Don’t Think of AI Advancement as an Arms Race

In the Dr. Seuss tale The Butter Battle Book, a farcical tale is told of two antagonistic neighbors—the Yooks and the Zooks—who enter into an arms race and go to war over a disagreement about whether to eat bread with the butter side up or down.


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The book is notable for, among other reasons, its creative and imaginative depictions of increasingly advanced technologies applied to the escalating conflict.

The book represents a common theme throughout human history of new technologies being adapted to military use and leading to a potentially civilization-threatening conflict. The rise of nuclear technology in the middle of the 20th century is an obvious example.

Washington Post writer, Justin Sherman, implores readers to, “stop calling artificial intelligence research an ‘arms race.'” Sherman notes that this characterization—particularly as it relates to investment in AI by the United States and China—is manifested “in op-eds, news articles and television segments. It’s in books, think tank pieces and government documents,” but argues that such a characterization is both wrong and dangerous. Here’s why:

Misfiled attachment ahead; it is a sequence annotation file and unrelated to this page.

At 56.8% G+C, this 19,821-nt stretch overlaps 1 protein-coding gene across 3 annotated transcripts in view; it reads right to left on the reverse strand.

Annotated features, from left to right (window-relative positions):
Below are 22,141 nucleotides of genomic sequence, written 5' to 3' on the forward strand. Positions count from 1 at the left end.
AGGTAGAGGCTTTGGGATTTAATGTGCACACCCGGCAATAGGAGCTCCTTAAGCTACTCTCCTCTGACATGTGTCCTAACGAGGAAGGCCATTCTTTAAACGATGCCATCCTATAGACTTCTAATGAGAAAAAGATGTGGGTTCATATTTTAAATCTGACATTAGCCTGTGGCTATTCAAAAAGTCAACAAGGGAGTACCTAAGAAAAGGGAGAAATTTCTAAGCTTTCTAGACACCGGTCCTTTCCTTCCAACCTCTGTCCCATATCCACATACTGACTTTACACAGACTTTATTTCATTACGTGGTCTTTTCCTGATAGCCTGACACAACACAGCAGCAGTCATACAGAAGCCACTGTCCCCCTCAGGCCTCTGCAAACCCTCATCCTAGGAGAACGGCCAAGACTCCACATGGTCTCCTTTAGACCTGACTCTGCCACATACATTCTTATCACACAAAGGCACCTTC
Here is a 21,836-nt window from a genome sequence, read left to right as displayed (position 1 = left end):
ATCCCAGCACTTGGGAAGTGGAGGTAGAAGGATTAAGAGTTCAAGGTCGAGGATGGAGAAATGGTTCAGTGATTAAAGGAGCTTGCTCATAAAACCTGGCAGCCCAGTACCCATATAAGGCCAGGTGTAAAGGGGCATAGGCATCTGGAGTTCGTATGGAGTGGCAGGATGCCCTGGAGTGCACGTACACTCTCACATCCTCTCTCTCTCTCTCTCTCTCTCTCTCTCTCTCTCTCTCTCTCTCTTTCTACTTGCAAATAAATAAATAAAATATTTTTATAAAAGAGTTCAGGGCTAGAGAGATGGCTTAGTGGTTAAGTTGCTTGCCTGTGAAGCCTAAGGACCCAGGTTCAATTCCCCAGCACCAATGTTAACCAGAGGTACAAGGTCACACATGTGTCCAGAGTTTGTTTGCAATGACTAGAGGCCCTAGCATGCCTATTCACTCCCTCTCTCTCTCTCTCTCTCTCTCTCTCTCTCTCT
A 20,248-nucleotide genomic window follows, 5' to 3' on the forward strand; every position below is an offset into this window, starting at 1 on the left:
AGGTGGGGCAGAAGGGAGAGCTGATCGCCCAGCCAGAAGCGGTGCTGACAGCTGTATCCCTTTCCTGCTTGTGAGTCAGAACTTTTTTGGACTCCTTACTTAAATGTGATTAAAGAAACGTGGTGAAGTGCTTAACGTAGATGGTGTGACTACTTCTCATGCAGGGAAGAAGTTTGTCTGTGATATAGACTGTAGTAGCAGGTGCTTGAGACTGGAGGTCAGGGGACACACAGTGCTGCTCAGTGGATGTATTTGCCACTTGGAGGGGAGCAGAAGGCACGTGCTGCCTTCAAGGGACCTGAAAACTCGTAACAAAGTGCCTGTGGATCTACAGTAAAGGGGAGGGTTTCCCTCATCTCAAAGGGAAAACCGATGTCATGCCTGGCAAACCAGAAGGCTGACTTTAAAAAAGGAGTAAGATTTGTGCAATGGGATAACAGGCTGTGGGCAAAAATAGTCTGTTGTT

There Are Many Areas of Overlap and Cooperation

We’re talking specifically about the United States and China here. Sherman writes that there are billions of dollars flowing in each direction between the United States and China when it comes to investment in each other’s companies researching and developing artificial intelligence (AI) technologies.

Similarly, there are numerous partnerships between American and Chinese businesses and research institutions working together to advance AI.

AI is Not a Single Technology

To think of AI in terms of an arms race is to ignore the fact that it has many applications. “From recognizing a face to detecting skin cancer to assessing a convict’s likelihood of recidivism, different applications of AI have different properties and different sets of training data,” Sherman writes.

AI is Not a Zero-Sum Game

Relatedly, there are many areas where advances in AI can benefit both the United States and China equally. Sherman gives the example of improved public health practices and outcomes that can improve the quality and quantity of life for both countries without any negative consequence to the other.

Fears over AI abound, and these are not only due to the potential for militarization. Economically, there is widespread fear that AI will put millions out of work by making their jobs obsolete.

Sherman is one of many commentators who would encourage us to take a more trusting view of AI’s potential and observe how the technology and its applications develop before rushing to judgment.